Equiscript's Quality Assurance and Training Coordinator and Certified Diabetes Educator Donna LaBrasca offers advice on how to spark change for better health habits.How’s it going with your New Year’s Resolutions? Many of us have experienced that burst of energy from deciding to reform a habit or two, only to find ourselves back to the same-old same-old by the time spring rolls around. And yet we all know someone who has been successful at changing their lifestyle and making it stick. What’s their secret sauce?
“Readiness to Change” seems to have a lot to do with it. In their book “Changing for Good,” authors Prochaska, Norcross, and diClemente remind us that change is a process, not an event. Their research revealed six stages of the Readiness to Change continuum. Think of a habit you’ve struggled to change. Where do you fit on this spectrum?
- Precontemplation - People in the Precontemplation stage are not ready to change and have no intention of making a change within the next six months. This inertia or complacency may be due to being uninformed or underinformed. Previous attempts to change may have whittled away at their confidence in being able to make change happen.
- Contemplation - These people are getting ready to make lifestyle changes within the next six months. They are aware of the benefits of altering a habit, but they’re also very aware of the drawbacks. Their chronic contemplation can result in putting off changing daily behaviors.
- Preparation - This person intends to take action within the next month and may already have made a significant change within the past year. These people have created a plan for changing their behavior. (Now think about your own past efforts and whether they were successful or not: was your plan simply to “eat better / lose weight / lower my blood sugar,” or did your plan consist of action items: “have a fruit or vegetable at every meal / use an app to track my daily calories / take a 20-30 minute walk after my largest meal of the day”?) Specific actions will provide fuel to your intentions. Why not prepare for success?
- Action - Folks in the Action stage have made specific lifestyle changes within the past six months, and the action taken is one that will measurably reduce their risk of disease.
- Maintenance - These people have not only made specific changes to their lifestyles, but are also actively working to prevent backsliding into their old ways. Preparation and Action have given them the confidence to maintain the change they made, and to address other changes they’re considering.
- Termination / Adoption - The new & improved behavior has become part of the person’s daily life - they no longer have to think about it in order to maintain it.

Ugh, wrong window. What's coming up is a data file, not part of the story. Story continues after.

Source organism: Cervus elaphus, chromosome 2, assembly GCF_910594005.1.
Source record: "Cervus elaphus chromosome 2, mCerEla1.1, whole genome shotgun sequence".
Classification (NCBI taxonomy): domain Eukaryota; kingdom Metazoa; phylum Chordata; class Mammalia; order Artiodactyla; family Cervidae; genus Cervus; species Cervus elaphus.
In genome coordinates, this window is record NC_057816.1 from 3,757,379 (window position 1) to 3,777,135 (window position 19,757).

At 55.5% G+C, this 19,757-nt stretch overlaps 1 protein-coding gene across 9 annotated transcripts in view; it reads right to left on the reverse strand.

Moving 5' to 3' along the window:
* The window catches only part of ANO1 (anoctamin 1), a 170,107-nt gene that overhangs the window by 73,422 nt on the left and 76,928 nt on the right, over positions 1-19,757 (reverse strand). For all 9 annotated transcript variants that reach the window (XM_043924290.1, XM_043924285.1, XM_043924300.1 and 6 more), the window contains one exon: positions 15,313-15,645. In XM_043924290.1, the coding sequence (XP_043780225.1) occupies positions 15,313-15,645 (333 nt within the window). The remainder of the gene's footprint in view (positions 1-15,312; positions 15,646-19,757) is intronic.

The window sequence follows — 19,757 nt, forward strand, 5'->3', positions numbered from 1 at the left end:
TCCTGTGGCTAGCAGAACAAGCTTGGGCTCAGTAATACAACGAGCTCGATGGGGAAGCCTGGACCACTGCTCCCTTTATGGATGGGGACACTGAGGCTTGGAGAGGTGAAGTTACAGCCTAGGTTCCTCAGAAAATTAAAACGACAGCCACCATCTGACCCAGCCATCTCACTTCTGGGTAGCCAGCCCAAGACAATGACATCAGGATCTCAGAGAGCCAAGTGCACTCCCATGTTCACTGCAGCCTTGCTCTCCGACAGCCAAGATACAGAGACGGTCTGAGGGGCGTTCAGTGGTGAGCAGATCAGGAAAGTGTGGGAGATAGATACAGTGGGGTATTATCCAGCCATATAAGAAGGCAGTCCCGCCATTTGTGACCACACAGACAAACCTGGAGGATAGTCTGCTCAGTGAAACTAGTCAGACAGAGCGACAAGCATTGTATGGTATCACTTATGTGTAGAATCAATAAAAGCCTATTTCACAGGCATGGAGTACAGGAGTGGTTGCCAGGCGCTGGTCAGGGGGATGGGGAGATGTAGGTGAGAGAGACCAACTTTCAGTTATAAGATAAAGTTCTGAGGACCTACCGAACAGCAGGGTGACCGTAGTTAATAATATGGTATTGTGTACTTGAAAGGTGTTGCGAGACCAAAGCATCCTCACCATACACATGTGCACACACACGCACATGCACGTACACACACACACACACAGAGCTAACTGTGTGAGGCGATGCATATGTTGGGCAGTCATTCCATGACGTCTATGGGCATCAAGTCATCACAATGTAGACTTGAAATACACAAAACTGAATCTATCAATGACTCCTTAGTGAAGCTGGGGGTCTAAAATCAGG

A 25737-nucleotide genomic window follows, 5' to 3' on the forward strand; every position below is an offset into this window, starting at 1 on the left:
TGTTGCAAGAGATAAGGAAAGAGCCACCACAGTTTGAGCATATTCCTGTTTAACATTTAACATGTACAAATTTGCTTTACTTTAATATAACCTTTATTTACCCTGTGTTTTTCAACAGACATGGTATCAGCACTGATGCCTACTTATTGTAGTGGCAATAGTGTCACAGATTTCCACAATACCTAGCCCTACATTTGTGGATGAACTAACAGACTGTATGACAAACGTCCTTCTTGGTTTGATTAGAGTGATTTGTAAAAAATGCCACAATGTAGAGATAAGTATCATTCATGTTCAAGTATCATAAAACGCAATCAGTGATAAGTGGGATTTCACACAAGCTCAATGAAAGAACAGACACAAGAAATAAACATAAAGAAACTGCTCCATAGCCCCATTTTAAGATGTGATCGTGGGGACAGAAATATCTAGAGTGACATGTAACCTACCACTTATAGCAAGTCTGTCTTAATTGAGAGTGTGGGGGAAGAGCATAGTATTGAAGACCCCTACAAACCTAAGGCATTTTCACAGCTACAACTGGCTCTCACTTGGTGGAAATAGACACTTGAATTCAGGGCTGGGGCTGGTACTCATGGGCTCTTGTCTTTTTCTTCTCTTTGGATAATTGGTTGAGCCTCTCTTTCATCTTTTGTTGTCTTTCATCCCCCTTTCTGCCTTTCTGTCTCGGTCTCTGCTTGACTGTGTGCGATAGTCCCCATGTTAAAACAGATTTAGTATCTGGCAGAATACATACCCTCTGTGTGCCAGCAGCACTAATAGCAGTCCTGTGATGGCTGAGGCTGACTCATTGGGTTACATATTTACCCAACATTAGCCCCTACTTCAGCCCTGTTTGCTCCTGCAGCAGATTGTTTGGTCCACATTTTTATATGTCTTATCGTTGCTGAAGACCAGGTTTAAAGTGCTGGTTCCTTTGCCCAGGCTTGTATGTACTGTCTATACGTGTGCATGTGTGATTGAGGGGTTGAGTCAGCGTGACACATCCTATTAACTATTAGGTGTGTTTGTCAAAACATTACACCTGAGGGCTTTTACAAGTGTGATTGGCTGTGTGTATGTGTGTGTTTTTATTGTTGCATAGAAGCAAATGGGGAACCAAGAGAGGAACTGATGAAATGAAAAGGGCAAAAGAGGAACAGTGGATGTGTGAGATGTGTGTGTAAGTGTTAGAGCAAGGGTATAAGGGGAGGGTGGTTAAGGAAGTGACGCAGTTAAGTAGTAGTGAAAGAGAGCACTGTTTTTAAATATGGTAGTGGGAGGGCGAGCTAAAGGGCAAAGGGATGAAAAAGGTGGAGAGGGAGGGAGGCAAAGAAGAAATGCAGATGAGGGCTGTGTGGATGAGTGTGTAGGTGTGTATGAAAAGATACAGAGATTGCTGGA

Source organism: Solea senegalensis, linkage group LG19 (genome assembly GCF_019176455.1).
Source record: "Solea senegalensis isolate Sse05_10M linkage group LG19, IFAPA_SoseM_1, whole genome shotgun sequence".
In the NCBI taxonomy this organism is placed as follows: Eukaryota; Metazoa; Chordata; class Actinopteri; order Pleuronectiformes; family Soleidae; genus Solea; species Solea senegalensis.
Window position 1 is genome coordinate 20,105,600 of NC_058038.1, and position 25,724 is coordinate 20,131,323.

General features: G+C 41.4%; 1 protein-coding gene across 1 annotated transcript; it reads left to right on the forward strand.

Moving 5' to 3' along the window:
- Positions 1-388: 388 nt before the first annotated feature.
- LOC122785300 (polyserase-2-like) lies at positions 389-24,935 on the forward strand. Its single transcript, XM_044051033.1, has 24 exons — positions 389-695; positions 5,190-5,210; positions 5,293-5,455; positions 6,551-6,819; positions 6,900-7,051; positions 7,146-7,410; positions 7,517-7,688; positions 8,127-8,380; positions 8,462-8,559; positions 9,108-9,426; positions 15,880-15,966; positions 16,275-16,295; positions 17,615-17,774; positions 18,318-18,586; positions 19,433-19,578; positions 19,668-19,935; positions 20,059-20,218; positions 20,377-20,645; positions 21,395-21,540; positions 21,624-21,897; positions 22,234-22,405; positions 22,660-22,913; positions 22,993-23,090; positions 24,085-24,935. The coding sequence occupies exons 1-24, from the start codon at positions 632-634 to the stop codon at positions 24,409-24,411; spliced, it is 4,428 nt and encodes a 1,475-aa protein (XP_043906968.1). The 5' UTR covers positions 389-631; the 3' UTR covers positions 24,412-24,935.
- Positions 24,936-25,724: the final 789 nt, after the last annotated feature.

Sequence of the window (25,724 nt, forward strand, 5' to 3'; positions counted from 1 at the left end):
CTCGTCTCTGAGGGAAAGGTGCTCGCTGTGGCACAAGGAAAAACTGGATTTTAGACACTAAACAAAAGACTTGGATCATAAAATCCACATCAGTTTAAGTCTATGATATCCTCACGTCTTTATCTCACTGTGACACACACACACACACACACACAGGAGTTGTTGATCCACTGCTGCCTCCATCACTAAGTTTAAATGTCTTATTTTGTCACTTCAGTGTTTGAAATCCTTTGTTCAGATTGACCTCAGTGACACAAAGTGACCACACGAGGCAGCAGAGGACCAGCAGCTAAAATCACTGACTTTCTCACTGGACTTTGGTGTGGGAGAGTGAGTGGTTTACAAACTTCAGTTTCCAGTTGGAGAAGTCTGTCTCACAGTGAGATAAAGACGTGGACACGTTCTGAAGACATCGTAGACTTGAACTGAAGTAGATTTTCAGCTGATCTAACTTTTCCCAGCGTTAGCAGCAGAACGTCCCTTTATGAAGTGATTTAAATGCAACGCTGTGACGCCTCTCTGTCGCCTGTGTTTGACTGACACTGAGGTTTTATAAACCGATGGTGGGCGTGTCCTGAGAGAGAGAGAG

Are you wondering how to move yourself forward, if you aren’t where you want to be? Start where you’re motivated and can see some quick success. For example, if you know it’s easier for you to walk for 30 minutes five days a week after supper than to figure out how to make better choices in the grocery store, start with the walking. Enlist the help of a friend, co-worker, health coach, or fitness app that features community support. Be sure you can measure what you want to change; otherwise, how will you know if your plan is working?
Don’t underrate your efforts if you don’t progress smoothly from one stage to the next! You fail only if you quit. Life happens; there will be obstacles. View setbacks as a source of information - What worked? What didn’t work and needs adjustment? Use that insight to create a workaround for your next attempt. Also, a person can be in one stage for one behavior (Mary Ann, say, has already “adopted” the habit of taking her diabetes medications every day as ordered) and in a different stage for a different behavior (she is “contemplating” healthier eating habits, but is disinclined to give up her beloved soft drinks).
Feeling a little better equipped to tackle a health habit? See, we don’t need willpower - what we need is a plan. Now - where will you start?
Donna LaBrasca, M. Ed., CDE
Quality Assurance and Training Coordinator
Donna LaBrasca is the Quality Assurance and Training Coordinator at Equiscript. She spent her undergraduate years studying Psychology at Clemson University, then received a Master's degree in Counseling from The Citadel. Donna has been a Certified Diabetes Educator since 1989 and enjoys keeping up to date with new research. Reading, cooking, and BBC dramas are hobbies of Donna's. She has also been a Master Gardener almost three decades and even xeriscaped her yard!